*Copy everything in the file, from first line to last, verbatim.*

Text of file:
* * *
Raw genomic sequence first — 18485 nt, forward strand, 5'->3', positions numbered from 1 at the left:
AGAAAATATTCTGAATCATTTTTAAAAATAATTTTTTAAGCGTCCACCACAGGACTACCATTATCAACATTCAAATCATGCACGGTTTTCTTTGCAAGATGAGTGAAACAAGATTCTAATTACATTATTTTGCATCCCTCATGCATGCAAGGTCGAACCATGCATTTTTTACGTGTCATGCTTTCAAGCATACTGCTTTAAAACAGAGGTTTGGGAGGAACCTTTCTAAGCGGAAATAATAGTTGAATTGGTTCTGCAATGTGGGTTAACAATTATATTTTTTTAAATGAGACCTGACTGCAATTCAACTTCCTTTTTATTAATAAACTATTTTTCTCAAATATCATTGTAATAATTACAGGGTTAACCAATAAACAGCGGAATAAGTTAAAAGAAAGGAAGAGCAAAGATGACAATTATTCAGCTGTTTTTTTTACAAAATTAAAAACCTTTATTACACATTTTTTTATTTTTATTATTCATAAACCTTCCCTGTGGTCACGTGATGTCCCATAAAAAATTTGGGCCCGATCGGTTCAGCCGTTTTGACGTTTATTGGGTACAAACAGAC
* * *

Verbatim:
Raw genomic sequence first — 18485 nt, forward strand, 5'->3', positions numbered from 1 at the left:
AGAAAATATTCTGAATCATTTTTAAAAATAATTTTTTAAGCGTCCACCACAGGACTACCATTATCAACATTCAAATCATGCACGGTTTTCTTTGCAAGATGAGTGAAACAAGATTCTAATTACATTATTTTGCATCCCTCATGCATGCAAGGTCGAACCATGCATTTTTTACGTGTCATGCTTTCAAGCATACTGCTTTAAAACAGAGGTTTGGGAGGAACCTTTCTAAGCGGAAATAATAGTTGAATTGGTTCTGCAATGTGGGTTAACAATTATATTTTTTTAAATGAGACCTGACTGCAATTCAACTTCCTTTTTATTAATAAACTATTTTTCTCAAATATCATTGTAATAATTACAGGGTTAACCAATAAACAGCGGAATAAGTTAAAAGAAAGGAAGAGCAAAGATGACAATTATTCAGCTGTTTTTTTTACAAAATTAAAAACCTTTATTACACATTTTTTTATTTTTATTATTCATAAACCTTCCCTGTGGTCACGTGATGTCCCATAAAAAATTTGGGCCCGATCGGTTCAGCCGTTTTGACGTTTATTGGGTACAAACAGAC